First Class Humans, Supported by Second Class AI
Artificial intelligence is seen as the biggest technological innovation for the next hundred years. Indeed, it has been considered as one of the top 5 tools that humanity has ever created.
Often, the tremendousness and significance of a tool like AI tends to evoke doomsday scenarios. The common reservation stems from the age-old fear of one day being overrun by robot overlords. We have heard it said many times, most notably by the renowned Stephen Hawking, that AI “could spell the end of the human race.”
I believe otherwise. To me, AI is not there to replace humans. Instead, it can potentially enhance and humanize us even more. By taking monotonous, repetitive activities out of the way, it gives us more room to be creative. It enables us to build ingenious solutions faster, and solve problems more effectively.
Why AI is second to humans.
AI cannot exist without humans. And without human intervention, it cannot develop further. We do know that there are self-learning AIs, but they are still curated by humans. Someone still needs to “turn on the switch” in order for complex AI systems to work.
I often think of AI as a kid: It learns what we teach it. If we give it good data to learn from, it will perform well in the way we expect it to. If we are not careful about the data we use, it will become unpredictable and useless to us. Therefore, we have the capability to shape it, to improve it, and to point it to the right direction.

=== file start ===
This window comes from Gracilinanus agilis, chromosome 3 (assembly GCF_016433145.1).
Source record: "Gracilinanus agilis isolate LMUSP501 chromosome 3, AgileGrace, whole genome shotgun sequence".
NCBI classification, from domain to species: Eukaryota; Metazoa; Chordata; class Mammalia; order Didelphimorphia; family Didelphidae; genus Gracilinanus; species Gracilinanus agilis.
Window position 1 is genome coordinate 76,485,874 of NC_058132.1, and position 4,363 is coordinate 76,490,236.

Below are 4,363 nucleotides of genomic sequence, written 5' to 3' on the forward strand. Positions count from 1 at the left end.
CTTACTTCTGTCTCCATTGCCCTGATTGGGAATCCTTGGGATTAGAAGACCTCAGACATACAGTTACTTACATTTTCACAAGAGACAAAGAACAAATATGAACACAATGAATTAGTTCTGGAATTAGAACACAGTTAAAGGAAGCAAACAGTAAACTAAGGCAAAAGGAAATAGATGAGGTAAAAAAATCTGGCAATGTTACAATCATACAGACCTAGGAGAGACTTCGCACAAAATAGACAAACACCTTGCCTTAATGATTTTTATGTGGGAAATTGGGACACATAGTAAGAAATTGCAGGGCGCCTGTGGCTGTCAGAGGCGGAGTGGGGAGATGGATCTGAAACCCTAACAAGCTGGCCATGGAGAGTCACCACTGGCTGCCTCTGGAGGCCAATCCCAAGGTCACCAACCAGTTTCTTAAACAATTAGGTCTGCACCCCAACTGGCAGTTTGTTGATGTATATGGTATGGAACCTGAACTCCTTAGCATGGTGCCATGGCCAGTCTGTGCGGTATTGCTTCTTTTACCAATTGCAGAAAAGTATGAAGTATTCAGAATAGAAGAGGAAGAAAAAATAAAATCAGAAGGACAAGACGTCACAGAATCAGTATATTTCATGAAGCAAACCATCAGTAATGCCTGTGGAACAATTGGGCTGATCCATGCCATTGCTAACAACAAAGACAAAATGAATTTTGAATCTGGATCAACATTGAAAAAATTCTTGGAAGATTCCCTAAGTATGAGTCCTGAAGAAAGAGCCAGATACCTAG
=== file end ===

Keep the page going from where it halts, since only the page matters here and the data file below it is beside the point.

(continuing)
That being said, the care and caution we put into training AI is not only with the AI itself. Beyond the code, the algorithms, the neural networks that make up machine learning models – the training data will influence the AI’s outcomes. The decision on what to train for falls mainly on human hands. It is us who determine what the AI learns. Ultimately, it is also us who decide if the result is beneficial to ourselves.
“Despite all the hype and excitement about AI, it’s still extremely limited today relative to what human intelligence is."
- Andrew Ng, Global Leader in AI and Machine Learning
AI is meant to enhance human activity and human ingenuity. As a tool, it is neither good nor bad in itself. If we use it the right way, it can definitely make our lives easier and help us work smarter in this complex environment. And it is our responsibility to use this tool wisely.
AI will empower first class innovators.
Humans and AI are meant to augment each other in building a world with more variety, more connectedness, more dynamism, more complexity, and more adaptability.
As AI tools become more sophisticated and efficient, people also need to move along with that change. And encouraging innovation is not enough. It is very important to invest in the next generation by providing them with insightful reliable platforms that let them create value.
Moreover, as technology gets more ingrained in our education and lifestyle, creative techniques must be integrated into early training in order for kids to develop innovation and adapt at a young age. When a child’s imagination is in its developmental stage, it’s the perfect timing to spark the human-AI potential. Teachers are very important in preparing their mind to solve complex problems, think critically, and exercise more creativity. When a child is introduced to AI early, the likelihood of fearing AI is reduced, and they are more apt to “partner” with it in accomplishing a task or achieving a goal.
“I think about AI as a very powerful tool. What I’m most excited about is applying those tools to science and accelerating breakthroughs.”
- Demis Hassabis, Co-Founder and CEO of DeepMind
It is crucial to empower the next generation of innovators, by integrating AI at an early age as a tool to help them solve complex and nuanced problems.
It might sound funny to say that we can become first class humans boosted by second class AI. But to me, we each carry in ourselves the potential to reinvent the future – with AI as our helping hand.